Sorry Nick Saban, but there's no reason Alabama (or Auburn) should be playing Mercer from the FCS ranks
FCS football is fun and features plenty of talent. Games against FBS opponents can serve purposes, as they are oftentimes displays of in-state support and, of course, are big paydays that FCS programs need to survive.
But some games just make no sense. They are over before they start, and they do little but fill out schedules and act as glorified byes for bigger programs – often coming immediately before or after a big rivalry game for the bigger program.
These games are shameful. And this is the list of the most shameful games of the 2017 college football season. Take cover, SEC fans, as five of your schools make this list.
T-10. Charleston Southern at Mississippi State, Sept. 2
T-10. UMass at Mississippi State, Nov. 4
Neither of these opponents is strong, as Charleston Southern is an FCS team and UMass was an FCS team just six years ago. You can maybe get away with one of these two teams on your schedule, but both? C’mon, Bulldogs. You’re better than this.
9. Indiana State at Tennessee, Sept. 9
We’ll preface this by saying that Tennessee opens against Georgia Tech on Labor Day night at Mercedes-Benz Stadium in Atlanta, and that, even in defeat, the triple-option has wreaked enough havoc on opponents to have a carryover effect to the next game. In this case, the Volunteers’’ next game is only five days away, too. But Indiana State? The Sycamores went 4-7 last season, finishing tied for last in the Missouri Valley Conference. And they are in Year 1 of a new regime in 2017 under new head coach Curt Mallory.
8. Towson at Maryland, Sept. 9
Towson is an FCS school, making this a direct violation of Big Ten scheduling policy that took effect in 2016. It also was a not-very-good FCS school, going just 4-7 last year. Sure, the Terrapins might need a reprieve after a challenging opener at Texas, but they also get a bye after this game… which we suppose makes that two consecutive byes in the season’s first month.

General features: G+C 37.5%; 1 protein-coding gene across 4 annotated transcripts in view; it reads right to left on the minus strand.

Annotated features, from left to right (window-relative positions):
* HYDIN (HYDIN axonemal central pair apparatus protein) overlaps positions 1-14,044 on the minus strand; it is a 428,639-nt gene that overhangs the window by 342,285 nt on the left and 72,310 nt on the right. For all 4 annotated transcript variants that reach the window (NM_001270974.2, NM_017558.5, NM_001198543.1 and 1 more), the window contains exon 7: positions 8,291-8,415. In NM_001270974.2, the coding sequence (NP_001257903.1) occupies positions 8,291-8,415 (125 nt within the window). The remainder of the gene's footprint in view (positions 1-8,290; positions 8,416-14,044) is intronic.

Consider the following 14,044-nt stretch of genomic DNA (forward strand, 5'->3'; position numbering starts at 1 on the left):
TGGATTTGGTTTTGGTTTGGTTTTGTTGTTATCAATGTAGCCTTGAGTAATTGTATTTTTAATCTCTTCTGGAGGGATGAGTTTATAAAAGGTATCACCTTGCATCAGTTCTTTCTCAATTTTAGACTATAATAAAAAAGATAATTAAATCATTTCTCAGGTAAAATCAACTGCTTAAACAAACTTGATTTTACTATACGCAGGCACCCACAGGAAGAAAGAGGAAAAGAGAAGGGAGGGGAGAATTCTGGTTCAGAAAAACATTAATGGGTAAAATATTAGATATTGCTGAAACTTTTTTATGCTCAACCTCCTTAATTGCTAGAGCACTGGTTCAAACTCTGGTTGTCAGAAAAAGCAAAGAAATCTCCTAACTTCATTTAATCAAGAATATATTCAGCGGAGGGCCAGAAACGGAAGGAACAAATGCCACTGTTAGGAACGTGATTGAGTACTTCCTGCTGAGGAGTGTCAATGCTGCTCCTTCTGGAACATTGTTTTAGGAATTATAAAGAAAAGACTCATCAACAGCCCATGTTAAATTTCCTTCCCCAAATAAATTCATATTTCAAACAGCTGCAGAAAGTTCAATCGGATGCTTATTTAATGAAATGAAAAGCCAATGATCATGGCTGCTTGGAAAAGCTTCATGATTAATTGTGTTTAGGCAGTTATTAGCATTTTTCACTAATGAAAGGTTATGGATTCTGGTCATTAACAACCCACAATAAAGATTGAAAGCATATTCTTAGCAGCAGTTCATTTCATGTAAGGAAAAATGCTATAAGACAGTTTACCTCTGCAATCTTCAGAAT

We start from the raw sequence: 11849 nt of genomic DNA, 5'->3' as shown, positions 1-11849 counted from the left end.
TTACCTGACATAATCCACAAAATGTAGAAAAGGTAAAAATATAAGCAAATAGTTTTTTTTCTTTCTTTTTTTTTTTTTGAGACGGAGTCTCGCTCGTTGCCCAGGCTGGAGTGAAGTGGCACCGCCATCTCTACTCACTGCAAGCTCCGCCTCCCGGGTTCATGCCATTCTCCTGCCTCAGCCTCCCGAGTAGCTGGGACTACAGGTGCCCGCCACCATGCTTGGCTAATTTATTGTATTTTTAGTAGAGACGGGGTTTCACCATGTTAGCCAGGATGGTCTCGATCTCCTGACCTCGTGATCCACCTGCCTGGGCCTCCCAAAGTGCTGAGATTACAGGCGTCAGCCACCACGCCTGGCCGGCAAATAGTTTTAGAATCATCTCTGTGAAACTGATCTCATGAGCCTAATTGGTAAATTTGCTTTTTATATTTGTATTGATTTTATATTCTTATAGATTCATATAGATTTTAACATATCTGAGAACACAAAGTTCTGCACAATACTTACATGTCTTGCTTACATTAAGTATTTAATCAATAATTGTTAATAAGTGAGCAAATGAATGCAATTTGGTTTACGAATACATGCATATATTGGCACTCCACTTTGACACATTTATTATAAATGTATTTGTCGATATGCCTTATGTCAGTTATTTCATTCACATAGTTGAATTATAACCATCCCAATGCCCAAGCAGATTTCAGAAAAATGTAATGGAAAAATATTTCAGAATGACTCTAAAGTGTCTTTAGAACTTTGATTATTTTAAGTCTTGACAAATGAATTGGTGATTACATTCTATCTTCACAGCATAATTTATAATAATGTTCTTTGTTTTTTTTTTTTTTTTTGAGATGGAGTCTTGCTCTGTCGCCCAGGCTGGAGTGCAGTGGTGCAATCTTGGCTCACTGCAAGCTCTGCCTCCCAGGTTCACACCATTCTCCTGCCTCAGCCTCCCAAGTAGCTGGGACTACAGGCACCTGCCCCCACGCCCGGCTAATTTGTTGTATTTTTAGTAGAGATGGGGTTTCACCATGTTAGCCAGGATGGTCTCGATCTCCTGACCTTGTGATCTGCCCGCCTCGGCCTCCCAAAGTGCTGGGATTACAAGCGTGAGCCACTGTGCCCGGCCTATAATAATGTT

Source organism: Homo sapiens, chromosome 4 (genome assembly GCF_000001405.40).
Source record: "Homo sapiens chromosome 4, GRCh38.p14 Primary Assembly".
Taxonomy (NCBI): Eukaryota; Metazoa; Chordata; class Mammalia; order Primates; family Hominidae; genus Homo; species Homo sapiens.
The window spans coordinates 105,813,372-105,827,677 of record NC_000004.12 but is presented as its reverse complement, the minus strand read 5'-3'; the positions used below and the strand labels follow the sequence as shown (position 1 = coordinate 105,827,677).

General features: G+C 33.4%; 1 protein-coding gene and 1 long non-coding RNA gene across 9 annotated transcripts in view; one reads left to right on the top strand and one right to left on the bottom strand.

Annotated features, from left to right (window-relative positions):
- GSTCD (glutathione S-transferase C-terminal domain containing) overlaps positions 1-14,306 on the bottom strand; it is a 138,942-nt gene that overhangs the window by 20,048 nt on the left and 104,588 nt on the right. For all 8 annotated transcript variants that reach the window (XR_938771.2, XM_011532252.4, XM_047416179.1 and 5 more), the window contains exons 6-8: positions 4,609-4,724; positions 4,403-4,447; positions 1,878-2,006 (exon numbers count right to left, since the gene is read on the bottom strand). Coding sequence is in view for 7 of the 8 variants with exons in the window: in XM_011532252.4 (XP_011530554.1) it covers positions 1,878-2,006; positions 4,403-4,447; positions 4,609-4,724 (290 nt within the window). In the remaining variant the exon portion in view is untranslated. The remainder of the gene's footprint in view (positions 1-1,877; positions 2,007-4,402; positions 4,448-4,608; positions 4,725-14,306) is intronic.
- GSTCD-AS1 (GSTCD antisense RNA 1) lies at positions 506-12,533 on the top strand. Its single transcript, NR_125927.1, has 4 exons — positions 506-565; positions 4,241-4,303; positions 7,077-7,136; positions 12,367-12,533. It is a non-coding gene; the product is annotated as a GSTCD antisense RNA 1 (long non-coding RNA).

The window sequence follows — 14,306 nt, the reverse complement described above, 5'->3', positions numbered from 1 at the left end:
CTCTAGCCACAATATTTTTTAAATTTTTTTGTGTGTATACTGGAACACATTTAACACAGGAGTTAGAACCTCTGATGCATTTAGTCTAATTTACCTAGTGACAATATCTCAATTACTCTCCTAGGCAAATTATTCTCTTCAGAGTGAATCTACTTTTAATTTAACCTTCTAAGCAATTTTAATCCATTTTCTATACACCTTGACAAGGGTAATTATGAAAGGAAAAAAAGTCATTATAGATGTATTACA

7. Florida A&M at Arkansas, Aug. 31
It’s a Thursday night home opener for the Razorbacks, and it can’t get any easier, as they host a Florida A&M team that went 4-7 last season and lost to the only FBS opponent it faced, Miami, 70-3 in last year’s opener.
6. Jackson State at TCU, Sept. 2
This isn’t Jacksonville State, which has consistently proven itself to be among the FCS’ top programs, and which nearly won at Auburn in 2015. No, this is Jackson State, which went 3-8 last season, and just 3-6 in Southwestern Athletic Conference (SWAC) play. Do better, Horned Frogs. (Coincidentally, TCU travels to the aforementioned, well-rested Razorbacks the following week.)
5. Liberty at Baylor, Sept. 2
Ex-Baylor athletic director Ian McCaw returns to Waco with his new school, which is transitioning to the FBS. Thank him for this game.
4. Morgan State at Rutgers, Sept. 16
This is another direct violation of the Big Ten’s no-FCS scheduling policy. Rutgers, which moved over from the AAC in 2014, will comply with the scheduling philosophy beginning in ‘18. Morgan State, by the way, went just 3-8 last season and tied for seventh-place in the MEAC under interim head coach Fred Farrier. Against FBS teams Army and Marshall last year, Morgan State lost by a combined score of 122-3.
3. Mercer at Auburn, Sept. 16
Mercer reinstated its football program in 2013. Auburn was in the national title game in 2013. The Tigers should not be playing the Bears.
2. Mercer at Alabama, Nov. 18
Neither should Alabama, although it’s cute that both the Tide and their rivals from Auburn have decided on the same FCS team to kick around this season. (Alabama actually played Mercer twice before, winning 20-0 in both 1939 and ‘40, so perhaps Mercer is playing with revenge on the mind here.)
1. Delaware State at Florida State, Nov. 18
The Hornets went 0-11 last season, which was only slightly worse than their 1-10 performance in 2015, or their 2-10 performance in ‘14. The Seminoles, meanwhile, will likely be a preseason top-five team. Shameful, indeed.
— Written by Matt Fortuna, who is part of the Athlon Contributor Network and spent six seasons covering college football for ESPN.com. Fortuna’s work has been honored by the Football Writers Association of America (FWAA) and U.S. Basketball Writers Association (USBWA) seven times. Follow him on Twitter @Matt_Fortuna and like his Facebook page.